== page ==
Public Affairs assists Hirslanden across the Group with opinion-forming and decision-making processes at the interface between politics, business and the general public, and organises and shapes external relationships. For example, it represents Hirslanden’s interests in industry-relevant associations and organisations such as OSPITA, economiesuisse, the Swiss trade association, or in cantonal and national hospital associations.
As the largest medical network in Switzerland, the Hirslanden Group is keen to improve transparency, quality and efficiency in the healthcare system through its work so that healthcare remains affordable over the longer term as well. Hirslanden’s strategy prioritises the generation of added value for the general public in their service provision. Maintaining and improving people’s quality of life is always paramount. Irrespective of their insurance status, patients receive top-quality medical care that meets their needs and is also as cost-effective as possible for society.
The federal government would like to limit the cost increases in the healthcare system. A pending referendum submitted by the Centre party (die Mitte) is demanding the same. However, experience has shown that it is not possible to limit costs without impacting services in the process. A global budget results in the rationing of treatments and waiting lists, as examples from other countries have shown. Towards the end of the month or the year, patients sometimes have to wait months for surgery. At this time, global budgets cannot definitively stop cost increases. Thus, cantons with a global budget tend to show a higher growth in expenditure for inpatient hospital care.
Cost objectives in compulsory health insurance result in a questionable political bazaar and also endanger the excellent decentralised Swiss healthcare services. The access of all patients to top-quality medicine is compromised in the process. Instead, Hirslanden is calling for consistent application of the existing Health Insurance Act (KVG), and in particular compliance with the criteria of effectiveness, appropriateness and cost-effectiveness of medical services (EAE). The federal government needs to focus more strongly on the principles of regulated competition and critically analyse and deescalate the existing role conflicts of the cantons.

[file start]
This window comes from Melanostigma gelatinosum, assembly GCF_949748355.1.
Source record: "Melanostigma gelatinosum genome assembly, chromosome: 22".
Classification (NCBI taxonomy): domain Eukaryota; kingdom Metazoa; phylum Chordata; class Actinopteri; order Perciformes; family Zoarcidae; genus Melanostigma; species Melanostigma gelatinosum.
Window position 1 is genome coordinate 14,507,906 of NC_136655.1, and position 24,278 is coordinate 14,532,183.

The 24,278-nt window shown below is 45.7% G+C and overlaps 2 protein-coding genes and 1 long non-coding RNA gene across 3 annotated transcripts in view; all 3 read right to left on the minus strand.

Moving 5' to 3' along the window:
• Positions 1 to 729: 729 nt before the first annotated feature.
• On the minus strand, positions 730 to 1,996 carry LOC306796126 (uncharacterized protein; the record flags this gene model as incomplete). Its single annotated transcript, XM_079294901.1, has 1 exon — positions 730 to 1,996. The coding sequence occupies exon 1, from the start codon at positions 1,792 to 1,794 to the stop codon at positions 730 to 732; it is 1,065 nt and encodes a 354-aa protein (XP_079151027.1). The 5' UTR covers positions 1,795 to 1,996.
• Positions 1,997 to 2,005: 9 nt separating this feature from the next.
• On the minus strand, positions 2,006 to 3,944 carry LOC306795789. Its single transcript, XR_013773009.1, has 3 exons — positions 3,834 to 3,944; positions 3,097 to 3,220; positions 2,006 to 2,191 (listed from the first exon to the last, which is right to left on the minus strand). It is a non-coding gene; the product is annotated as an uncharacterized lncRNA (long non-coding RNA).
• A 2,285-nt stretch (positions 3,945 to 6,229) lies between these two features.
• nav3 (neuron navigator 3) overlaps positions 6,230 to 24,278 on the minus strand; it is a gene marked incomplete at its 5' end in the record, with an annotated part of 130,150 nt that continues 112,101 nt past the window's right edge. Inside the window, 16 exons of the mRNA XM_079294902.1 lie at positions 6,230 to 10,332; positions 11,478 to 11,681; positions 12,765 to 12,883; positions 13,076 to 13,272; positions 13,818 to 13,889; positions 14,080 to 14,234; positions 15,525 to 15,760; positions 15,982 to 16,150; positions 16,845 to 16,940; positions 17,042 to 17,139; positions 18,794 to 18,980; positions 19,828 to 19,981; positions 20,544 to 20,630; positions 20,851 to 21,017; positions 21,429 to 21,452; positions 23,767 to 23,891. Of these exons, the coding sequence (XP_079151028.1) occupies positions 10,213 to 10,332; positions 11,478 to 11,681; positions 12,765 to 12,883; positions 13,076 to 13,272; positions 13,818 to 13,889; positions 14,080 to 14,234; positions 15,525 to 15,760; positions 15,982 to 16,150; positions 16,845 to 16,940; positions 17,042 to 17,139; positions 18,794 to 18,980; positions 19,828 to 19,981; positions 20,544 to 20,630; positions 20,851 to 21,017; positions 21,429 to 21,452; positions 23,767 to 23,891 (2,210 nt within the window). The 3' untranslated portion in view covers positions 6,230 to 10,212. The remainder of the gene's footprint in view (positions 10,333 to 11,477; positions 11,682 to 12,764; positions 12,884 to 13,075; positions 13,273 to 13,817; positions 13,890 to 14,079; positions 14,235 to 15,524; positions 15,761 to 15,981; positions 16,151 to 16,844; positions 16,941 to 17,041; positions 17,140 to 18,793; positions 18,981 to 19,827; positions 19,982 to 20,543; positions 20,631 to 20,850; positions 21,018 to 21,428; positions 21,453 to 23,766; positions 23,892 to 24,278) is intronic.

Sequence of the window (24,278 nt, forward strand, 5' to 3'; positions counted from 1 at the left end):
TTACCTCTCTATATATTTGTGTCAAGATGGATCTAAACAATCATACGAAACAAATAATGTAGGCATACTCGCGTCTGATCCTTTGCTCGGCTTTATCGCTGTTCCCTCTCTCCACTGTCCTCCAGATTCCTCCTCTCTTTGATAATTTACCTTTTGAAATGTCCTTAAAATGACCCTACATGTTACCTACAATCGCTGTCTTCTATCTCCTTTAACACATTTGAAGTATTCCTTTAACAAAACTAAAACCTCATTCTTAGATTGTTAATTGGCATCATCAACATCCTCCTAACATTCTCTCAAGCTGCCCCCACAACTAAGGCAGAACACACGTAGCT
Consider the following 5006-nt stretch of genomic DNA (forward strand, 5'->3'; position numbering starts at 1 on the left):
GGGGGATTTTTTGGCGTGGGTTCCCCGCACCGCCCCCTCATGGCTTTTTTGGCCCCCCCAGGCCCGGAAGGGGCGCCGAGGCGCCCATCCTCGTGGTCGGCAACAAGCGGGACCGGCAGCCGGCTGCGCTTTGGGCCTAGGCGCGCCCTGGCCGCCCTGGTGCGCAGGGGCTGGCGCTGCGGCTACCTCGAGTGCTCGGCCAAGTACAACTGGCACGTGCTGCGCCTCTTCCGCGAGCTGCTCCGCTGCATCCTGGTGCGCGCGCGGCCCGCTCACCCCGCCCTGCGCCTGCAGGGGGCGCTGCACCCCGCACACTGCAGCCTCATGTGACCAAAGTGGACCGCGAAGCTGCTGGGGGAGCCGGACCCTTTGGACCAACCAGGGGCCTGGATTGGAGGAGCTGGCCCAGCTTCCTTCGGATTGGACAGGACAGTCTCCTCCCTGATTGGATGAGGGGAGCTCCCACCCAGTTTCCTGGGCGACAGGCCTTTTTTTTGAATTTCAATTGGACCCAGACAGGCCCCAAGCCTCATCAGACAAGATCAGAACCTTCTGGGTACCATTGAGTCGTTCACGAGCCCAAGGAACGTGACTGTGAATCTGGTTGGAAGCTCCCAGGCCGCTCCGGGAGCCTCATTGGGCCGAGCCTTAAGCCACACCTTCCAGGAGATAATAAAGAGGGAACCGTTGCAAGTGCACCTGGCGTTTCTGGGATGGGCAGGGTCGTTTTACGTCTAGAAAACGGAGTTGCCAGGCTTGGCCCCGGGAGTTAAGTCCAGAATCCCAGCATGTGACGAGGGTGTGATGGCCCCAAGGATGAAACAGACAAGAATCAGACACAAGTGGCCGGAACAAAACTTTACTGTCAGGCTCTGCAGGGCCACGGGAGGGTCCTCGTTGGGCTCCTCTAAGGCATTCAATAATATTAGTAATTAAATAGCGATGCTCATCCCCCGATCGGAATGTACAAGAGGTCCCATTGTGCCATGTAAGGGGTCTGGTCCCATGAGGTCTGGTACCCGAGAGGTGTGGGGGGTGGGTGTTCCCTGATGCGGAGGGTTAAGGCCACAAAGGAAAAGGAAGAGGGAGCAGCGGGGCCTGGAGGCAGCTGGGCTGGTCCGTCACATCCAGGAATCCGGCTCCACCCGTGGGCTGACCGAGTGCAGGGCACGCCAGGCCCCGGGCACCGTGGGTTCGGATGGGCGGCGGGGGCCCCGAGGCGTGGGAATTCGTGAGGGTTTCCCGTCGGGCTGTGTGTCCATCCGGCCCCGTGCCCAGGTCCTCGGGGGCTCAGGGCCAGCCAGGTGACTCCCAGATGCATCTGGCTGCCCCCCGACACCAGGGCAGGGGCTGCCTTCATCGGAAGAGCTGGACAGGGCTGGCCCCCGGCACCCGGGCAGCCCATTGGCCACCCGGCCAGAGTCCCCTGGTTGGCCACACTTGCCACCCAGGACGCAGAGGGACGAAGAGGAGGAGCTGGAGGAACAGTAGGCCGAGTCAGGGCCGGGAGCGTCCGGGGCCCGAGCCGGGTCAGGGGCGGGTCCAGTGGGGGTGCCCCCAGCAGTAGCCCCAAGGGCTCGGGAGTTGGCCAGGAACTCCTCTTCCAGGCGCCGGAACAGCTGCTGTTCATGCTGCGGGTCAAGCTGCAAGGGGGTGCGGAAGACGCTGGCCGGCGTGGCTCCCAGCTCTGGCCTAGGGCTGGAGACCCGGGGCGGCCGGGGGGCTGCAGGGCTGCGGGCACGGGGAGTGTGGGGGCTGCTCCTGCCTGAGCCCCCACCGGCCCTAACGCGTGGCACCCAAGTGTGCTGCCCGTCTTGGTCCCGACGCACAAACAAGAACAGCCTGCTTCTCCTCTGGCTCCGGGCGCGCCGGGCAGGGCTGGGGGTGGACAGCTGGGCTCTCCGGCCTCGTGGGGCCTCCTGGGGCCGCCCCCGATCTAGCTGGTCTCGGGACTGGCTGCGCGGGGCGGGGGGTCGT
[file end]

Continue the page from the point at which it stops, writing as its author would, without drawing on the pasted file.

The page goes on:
Since 1996, the principles of effectiveness, appropriateness and cost-effectiveness have been an integral part of the Health Insurance Act (KVG). However, they are unfortunately only partly implemented. Only services that are truly effective, appropriate and above all cost-effective should be provided and financed via basic health insurance. If medical services do not fulfil all the guidelines, they should be financed via supplementary insurance rather than basic health insurance. Hirslanden is calling for operationalised implementation of the EAE criteria.
The multiple roles of the cantons are a major issue in the Swiss healthcare system. They act simultaneously as service procurers, financial backers, owners, service providers, supervisory authorities, tariff approvers and planners. As long as these conflicts of interest remain unresolved, cantons have an incentive to prioritise their own hospitals and thus to disadvantage private hospitals in the process. This happens, among others, when service mandates are awarded (cantonal hospital planning), during inter-cantonal planning of highly specialised medicine (HSM), when loans are granted, when doctors are approved, and when services of public interest (GWL) are granted.
It is time to resolve the conflicting roles of the cantons in order to ensure fair competition between service providers. In particular, the regulator should not themselves allocate any services.
According to the Health Insurance Act (KVG), the cantons are mandated with coordinating highly specialised medicine. However, as hospital owners they are continually incentivised to prioritise their own hospitals with service mandates. This has been sanctioned by the courts on numerous occasions. Hirslanden is fighting for an equal playing field and fair behaviour in highly specialised medicine.
Advances in medicine, the increasing cost pressures in the healthcare industry, and changed patient needs are resulting in the relocation of inpatient services to the outpatient sector. Since January 2019, the costs of six groups of surgeries throughout Switzerland have been paid by the compulsory healthcare insurance (OKP) only when they are carried out on an outpatient basis; however, justified cases are not subject to this rule. Numerous cantons have also approved further lists of surgical procedures, which are usually only paid on an outpatient basis.
The move towards outpatient treatment reflects a worldwide trend, and makes sense both from an economic and a patient perspective. This is why Hirslanden supports this development. An optimum solution is being sought for each hospital in order to perform outpatient surgery efficiently, whether it is in separate units (day case clinics) or in existing infrastructure. However, the outpatient tariffs do not cover the costs, which is impeding the positive development from inpatient to outpatient surgery. This is why cost-covering outpatient tariffs are necessary.